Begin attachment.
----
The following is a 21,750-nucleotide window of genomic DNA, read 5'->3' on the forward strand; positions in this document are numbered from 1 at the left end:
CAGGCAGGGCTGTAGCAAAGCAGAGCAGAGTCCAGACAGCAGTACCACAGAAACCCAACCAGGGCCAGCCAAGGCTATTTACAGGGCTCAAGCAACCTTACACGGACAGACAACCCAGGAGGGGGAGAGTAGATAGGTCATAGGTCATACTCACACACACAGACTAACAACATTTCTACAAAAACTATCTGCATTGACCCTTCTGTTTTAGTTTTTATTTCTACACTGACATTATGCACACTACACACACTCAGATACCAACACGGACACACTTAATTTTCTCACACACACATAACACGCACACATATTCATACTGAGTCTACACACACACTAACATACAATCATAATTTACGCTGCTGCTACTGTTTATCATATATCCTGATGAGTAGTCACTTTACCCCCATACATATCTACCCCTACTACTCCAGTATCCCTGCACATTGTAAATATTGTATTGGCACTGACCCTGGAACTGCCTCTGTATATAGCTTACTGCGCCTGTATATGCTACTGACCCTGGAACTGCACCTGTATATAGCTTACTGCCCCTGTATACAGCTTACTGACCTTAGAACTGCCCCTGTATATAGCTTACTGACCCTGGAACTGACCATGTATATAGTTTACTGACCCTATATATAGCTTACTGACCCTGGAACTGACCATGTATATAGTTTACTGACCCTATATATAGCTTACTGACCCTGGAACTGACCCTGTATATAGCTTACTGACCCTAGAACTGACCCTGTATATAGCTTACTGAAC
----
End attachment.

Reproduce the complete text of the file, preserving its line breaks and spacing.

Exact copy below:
The following is a 21,750-nucleotide window of genomic DNA, read 5'->3' on the forward strand; positions in this document are numbered from 1 at the left end:
CAGGCAGGGCTGTAGCAAAGCAGAGCAGAGTCCAGACAGCAGTACCACAGAAACCCAACCAGGGCCAGCCAAGGCTATTTACAGGGCTCAAGCAACCTTACACGGACAGACAACCCAGGAGGGGGAGAGTAGATAGGTCATAGGTCATACTCACACACACAGACTAACAACATTTCTACAAAAACTATCTGCATTGACCCTTCTGTTTTAGTTTTTATTTCTACACTGACATTATGCACACTACACACACTCAGATACCAACACGGACACACTTAATTTTCTCACACACACATAACACGCACACATATTCATACTGAGTCTACACACACACTAACATACAATCATAATTTACGCTGCTGCTACTGTTTATCATATATCCTGATGAGTAGTCACTTTACCCCCATACATATCTACCCCTACTACTCCAGTATCCCTGCACATTGTAAATATTGTATTGGCACTGACCCTGGAACTGCCTCTGTATATAGCTTACTGCGCCTGTATATGCTACTGACCCTGGAACTGCACCTGTATATAGCTTACTGCCCCTGTATACAGCTTACTGACCTTAGAACTGCCCCTGTATATAGCTTACTGACCCTGGAACTGACCATGTATATAGTTTACTGACCCTATATATAGCTTACTGACCCTGGAACTGACCATGTATATAGTTTACTGACCCTATATATAGCTTACTGACCCTGGAACTGACCCTGTATATAGCTTACTGACCCTAGAACTGACCCTGTATATAGCTTACTGAAC